soc/amd/picasso: Create picasso as a copy of stoneyridge

So that everyone can see what's being updated from stoney, we're
starting with a direct copy of the stoney directory. There are
arguments both for and against doing it this way, but I believe
This the most transparent way.  We've moved much of the duplicated
stoney code into the soc/amd/common directory and will continue
that work as it becomes obvious that we have unchanged code between
the SOCs.

Makefile.inc has been renamed as makefile.inc so that it won't
build in jenkins until the directory is  updated.

Other than that change, this is an exact copy of the stoneyridge
SOC directory which will be updated in the follow-on commits in
the patch train.

TEST=None
BUG=b:130804851

Signed-off-by: Martin Roth <martinroth@chromium.org>
Change-Id: I6809bd1eea304f76dd9000c079b3ed09f94dbd3b
Reviewed-on: https://review.coreboot.org/c/coreboot/+/32407
Reviewed-by: Richard Spiegel <richard.spiegel@silverbackltd.com>
Reviewed-by: Angel Pons <th3fanbus@gmail.com>
Reviewed-by: Edward O'Callaghan <quasisec@chromium.org>
Reviewed-by: HAOUAS Elyes <ehaouas@noos.fr>
Tested-by: build bot (Jenkins) <no-reply@coreboot.org>
56 files changed
tree: c597ef067e0d6eb65c2ba7e4b5e754f49e65572c
  1. .checkpatch.conf
  2. .clang-format
  3. .gitignore
  4. .gitmodules
  5. .gitreview
  6. 3rdparty/
  7. COPYING
  8. Documentation/
  9. MAINTAINERS
  10. Makefile
  11. Makefile.inc
  12. README.md
  13. configs/
  14. gnat.adc
  15. payloads/
  16. src/
  17. toolchain.inc
  18. util/
README.md

coreboot README

coreboot is a Free Software project aimed at replacing the proprietary BIOS (firmware) found in most computers. coreboot performs a little bit of hardware initialization and then executes additional boot logic, called a payload.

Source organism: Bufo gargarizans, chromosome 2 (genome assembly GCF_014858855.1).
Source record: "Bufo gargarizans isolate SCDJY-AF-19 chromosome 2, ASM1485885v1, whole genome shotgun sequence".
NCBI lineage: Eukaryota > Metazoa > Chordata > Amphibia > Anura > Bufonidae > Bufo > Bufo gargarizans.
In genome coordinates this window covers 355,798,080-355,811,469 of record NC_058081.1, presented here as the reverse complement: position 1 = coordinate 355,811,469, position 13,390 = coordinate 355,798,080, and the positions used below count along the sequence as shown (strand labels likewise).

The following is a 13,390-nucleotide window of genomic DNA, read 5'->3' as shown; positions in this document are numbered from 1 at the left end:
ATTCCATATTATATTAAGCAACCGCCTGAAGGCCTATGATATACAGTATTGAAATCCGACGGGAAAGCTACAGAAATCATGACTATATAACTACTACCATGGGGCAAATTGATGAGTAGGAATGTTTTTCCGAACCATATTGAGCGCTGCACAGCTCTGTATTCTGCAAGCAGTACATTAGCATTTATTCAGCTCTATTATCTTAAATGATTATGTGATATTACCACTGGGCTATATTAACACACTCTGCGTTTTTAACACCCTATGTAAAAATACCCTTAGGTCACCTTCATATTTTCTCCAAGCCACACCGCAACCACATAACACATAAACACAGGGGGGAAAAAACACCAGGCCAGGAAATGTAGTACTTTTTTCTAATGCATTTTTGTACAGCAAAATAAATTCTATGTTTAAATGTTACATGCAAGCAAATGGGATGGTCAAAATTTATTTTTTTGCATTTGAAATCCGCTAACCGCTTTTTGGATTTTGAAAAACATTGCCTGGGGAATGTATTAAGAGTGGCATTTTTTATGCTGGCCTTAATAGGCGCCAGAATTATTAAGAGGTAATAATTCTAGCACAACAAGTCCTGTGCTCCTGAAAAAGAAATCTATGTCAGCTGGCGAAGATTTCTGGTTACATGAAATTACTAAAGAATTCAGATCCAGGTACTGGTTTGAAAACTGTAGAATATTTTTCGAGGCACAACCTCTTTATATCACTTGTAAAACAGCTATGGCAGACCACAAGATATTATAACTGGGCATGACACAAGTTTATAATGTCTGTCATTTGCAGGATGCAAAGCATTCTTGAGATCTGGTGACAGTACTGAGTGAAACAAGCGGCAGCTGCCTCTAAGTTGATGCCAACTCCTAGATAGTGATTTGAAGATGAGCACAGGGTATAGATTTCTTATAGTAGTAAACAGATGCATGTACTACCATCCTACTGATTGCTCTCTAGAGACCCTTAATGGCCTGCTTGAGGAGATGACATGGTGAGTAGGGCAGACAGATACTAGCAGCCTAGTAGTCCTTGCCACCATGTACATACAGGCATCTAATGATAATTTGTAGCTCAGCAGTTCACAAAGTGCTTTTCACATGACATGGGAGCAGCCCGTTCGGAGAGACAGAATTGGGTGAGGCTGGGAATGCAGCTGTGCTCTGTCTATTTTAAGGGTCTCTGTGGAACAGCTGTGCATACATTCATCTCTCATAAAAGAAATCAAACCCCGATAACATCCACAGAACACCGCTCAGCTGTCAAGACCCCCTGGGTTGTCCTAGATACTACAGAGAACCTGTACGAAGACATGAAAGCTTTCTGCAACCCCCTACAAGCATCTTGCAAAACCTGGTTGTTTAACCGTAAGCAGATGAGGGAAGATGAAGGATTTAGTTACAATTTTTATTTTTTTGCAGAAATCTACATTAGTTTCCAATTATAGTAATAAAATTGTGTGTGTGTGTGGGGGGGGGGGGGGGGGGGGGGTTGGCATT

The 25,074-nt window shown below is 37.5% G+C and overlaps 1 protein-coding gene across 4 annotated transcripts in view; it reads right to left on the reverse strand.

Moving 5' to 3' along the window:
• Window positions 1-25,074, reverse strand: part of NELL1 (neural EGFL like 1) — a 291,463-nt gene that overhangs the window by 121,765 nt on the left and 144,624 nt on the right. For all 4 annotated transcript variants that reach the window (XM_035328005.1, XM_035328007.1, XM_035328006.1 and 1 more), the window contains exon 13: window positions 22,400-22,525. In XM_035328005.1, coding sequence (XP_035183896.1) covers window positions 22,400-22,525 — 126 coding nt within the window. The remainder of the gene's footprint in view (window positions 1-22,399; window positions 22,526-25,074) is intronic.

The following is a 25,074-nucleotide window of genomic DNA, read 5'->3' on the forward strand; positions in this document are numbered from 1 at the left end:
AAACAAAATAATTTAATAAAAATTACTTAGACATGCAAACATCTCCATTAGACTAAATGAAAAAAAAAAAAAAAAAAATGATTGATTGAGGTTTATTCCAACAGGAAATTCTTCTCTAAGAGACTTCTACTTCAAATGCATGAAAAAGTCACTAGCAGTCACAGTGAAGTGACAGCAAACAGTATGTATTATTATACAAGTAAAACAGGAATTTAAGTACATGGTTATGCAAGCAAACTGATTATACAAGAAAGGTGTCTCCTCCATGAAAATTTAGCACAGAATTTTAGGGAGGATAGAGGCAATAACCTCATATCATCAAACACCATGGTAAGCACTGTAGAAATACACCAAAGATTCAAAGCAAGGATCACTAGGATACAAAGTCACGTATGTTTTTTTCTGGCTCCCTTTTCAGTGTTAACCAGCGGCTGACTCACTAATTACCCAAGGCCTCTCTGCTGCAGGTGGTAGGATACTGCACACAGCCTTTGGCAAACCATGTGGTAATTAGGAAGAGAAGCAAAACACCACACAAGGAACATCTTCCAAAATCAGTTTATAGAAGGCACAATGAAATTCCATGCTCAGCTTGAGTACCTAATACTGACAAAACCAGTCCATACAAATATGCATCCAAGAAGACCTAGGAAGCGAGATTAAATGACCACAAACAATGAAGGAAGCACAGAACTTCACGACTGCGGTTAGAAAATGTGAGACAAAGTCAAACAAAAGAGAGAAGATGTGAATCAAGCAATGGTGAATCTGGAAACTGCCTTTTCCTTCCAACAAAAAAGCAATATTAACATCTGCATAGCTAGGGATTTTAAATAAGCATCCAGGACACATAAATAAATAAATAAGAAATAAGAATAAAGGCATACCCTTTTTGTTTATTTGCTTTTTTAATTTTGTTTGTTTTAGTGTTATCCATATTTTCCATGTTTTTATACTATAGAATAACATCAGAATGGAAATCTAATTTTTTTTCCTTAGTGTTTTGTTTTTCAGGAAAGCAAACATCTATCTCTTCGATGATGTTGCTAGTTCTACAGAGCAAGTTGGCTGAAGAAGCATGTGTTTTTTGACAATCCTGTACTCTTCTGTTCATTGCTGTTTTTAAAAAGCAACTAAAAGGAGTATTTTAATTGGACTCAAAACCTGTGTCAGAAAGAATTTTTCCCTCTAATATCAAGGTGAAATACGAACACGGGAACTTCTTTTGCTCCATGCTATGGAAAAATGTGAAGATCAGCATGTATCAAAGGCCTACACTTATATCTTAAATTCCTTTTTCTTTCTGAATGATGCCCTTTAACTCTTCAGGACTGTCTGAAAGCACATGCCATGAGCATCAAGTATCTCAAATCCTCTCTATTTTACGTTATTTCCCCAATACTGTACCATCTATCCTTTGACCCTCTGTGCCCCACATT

With the separation of hardware initialization and later boot logic, coreboot can scale from specialized applications that run directly firmware, run operating systems in flash, load custom bootloaders, or implement firmware standards, like PC BIOS services or UEFI. This allows for systems to only include the features necessary in the target application, reducing the amount of code and flash space required.

coreboot was formerly known as LinuxBIOS.

Payloads

After the basic initialization of the hardware has been performed, any desired "payload" can be started by coreboot.

See https://www.coreboot.org/Payloads for a list of supported payloads.

Supported Hardware

coreboot supports a wide range of chipsets, devices, and mainboards.

For details please consult:

Build Requirements

  • make
  • gcc / g++ Because Linux distribution compilers tend to use lots of patches. coreboot does lots of "unusual" things in its build system, some of which break due to those patches, sometimes by gcc aborting, sometimes - and that's worse - by generating broken object code. Two options: use our toolchain (eg. make crosstools-i386) or enable the ANY_TOOLCHAIN Kconfig option if you're feeling lucky (no support in this case).
  • iasl (for targets with ACPI support)
  • pkg-config
  • libssl-dev (openssl)

Optional:

  • doxygen (for generating/viewing documentation)
  • gdb (for better debugging facilities on some targets)
  • ncurses (for make menuconfig and make nconfig)
  • flex and bison (for regenerating parsers)

Building coreboot

Please consult https://www.coreboot.org/Build_HOWTO for details.

Testing coreboot Without Modifying Your Hardware

If you want to test coreboot without any risks before you really decide to use it on your hardware, you can use the QEMU system emulator to run coreboot virtually in QEMU.

Please see https://www.coreboot.org/QEMU for details.

Website and Mailing List

Further details on the project, a FAQ, many HOWTOs, news, development guidelines and more can be found on the coreboot website:

https://www.coreboot.org

You can contact us directly on the coreboot mailing list:

https://www.coreboot.org/Mailinglist

Copyright and License

The copyright on coreboot is owned by quite a large number of individual developers and companies. Please check the individual source files for details.

coreboot is licensed under the terms of the GNU General Public License (GPL). Some files are licensed under the "GPL (version 2, or any later version)", and some files are licensed under the "GPL, version 2". For some parts, which were derived from other projects, other (GPL-compatible) licenses may apply. Please check the individual source files for details.

This makes the resulting coreboot images licensed under the GPL, version 2.